Story of Son and Father

Problem: The nature of the Father-Son Relationship.

Possibility 1: Christian/Hegelian. The son is morally superior to the father. The son is the world progression towards moral perfection (heaven). The father cannot cope with the conscious awareness of his own immorality and kills himself. The son feels guilt for this and realizes that the son must always kill the father. Like Oedipus, he cannot accept this fate and kills himself.

Possibility 2: The son is intelligent. He works the computer better. He has a better sense of the world and the way things are moving on the world stage. He is a vegan and political activist. He gets straight A’s and attends an ivy league school.
The son represents the imposing technological singularity as an existential problem for humanity, stuck in a sea of continuous change, where the son surpasses the father in usefulness, intelligence, efficiency. The father feels proud, but antiquated, and once his son gets a job, falls into a deep mid-life crisis and kills himself.
The son, having lost his father, feels increasingly empty and hollow at his new job. He reflects on his life and where he is going. He senses the pointlessness of it all in the context of his own father’s suicide. He sees himself giving birth to a son who will one day pass him, only to repeat the same process forever. Feeling depressed and empty, the son kills himself.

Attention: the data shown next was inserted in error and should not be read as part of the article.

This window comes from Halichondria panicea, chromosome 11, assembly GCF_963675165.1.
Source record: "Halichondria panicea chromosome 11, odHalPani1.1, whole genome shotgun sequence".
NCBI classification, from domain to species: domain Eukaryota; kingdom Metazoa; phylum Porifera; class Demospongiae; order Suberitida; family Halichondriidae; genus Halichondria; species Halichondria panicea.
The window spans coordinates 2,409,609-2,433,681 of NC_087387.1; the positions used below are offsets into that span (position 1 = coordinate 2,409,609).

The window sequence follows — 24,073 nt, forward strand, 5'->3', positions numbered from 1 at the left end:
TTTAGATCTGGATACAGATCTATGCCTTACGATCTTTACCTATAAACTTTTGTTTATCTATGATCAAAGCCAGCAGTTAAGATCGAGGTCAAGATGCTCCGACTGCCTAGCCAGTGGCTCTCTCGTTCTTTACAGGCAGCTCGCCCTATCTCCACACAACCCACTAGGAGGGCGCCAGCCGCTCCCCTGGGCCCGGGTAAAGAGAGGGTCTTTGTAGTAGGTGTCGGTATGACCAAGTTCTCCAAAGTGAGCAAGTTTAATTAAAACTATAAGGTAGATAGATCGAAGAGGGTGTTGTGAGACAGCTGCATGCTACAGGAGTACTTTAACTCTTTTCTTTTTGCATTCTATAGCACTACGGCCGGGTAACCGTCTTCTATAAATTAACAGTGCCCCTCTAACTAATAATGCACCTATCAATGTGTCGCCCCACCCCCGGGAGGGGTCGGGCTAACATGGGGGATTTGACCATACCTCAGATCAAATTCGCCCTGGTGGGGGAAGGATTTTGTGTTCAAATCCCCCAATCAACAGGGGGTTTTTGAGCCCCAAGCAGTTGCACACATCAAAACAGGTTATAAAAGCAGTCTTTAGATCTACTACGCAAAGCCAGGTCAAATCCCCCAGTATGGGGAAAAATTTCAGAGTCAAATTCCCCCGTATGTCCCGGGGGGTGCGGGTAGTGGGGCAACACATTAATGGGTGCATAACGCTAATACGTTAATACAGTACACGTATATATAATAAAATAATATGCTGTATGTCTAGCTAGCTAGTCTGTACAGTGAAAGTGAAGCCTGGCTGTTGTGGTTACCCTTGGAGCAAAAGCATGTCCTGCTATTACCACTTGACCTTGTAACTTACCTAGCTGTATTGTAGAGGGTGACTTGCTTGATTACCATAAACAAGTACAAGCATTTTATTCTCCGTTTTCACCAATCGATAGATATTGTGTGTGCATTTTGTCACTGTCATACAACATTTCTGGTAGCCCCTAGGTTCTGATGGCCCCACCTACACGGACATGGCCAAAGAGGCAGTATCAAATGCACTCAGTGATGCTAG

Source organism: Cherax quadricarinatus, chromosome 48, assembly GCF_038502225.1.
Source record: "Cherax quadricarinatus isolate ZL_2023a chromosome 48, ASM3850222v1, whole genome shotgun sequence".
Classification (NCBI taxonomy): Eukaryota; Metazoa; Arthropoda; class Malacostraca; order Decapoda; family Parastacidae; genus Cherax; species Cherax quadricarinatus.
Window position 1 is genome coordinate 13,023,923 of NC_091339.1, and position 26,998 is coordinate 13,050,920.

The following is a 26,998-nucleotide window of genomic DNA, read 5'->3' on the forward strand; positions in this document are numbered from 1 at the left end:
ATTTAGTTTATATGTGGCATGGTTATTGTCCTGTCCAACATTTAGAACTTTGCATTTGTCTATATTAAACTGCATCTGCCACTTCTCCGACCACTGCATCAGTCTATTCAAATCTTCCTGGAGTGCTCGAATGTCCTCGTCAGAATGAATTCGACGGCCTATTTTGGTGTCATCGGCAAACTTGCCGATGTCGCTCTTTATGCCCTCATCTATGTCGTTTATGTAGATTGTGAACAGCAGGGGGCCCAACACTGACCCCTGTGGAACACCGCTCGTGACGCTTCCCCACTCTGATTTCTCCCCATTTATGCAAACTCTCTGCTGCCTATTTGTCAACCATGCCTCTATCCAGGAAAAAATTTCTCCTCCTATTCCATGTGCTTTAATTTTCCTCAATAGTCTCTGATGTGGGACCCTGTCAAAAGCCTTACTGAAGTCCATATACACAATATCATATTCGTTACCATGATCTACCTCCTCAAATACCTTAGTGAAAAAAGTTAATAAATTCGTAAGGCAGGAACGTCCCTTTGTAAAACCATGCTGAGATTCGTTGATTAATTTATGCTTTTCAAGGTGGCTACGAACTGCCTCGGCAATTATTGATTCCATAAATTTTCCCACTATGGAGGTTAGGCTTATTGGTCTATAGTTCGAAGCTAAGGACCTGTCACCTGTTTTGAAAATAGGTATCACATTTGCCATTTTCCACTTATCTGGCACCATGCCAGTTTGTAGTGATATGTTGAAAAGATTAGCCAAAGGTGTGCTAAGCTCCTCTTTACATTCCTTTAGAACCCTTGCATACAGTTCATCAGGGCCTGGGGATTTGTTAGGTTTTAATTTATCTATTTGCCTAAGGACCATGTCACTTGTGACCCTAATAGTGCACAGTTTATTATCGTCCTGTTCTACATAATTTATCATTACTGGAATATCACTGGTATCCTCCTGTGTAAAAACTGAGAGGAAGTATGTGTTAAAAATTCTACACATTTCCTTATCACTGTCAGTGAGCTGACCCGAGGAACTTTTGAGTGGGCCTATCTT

Possibility 3: There is no historical imbalance between the father and the son. The father sees himself in the son and the son sees himself in the father. This truth bears in upon both and each kill themselves together. But this death is the death that had already happened. It happened the moment a person truly identifies with something outside themselves.

The question: Who were you before you were born? The same person you are now. The person you will always be


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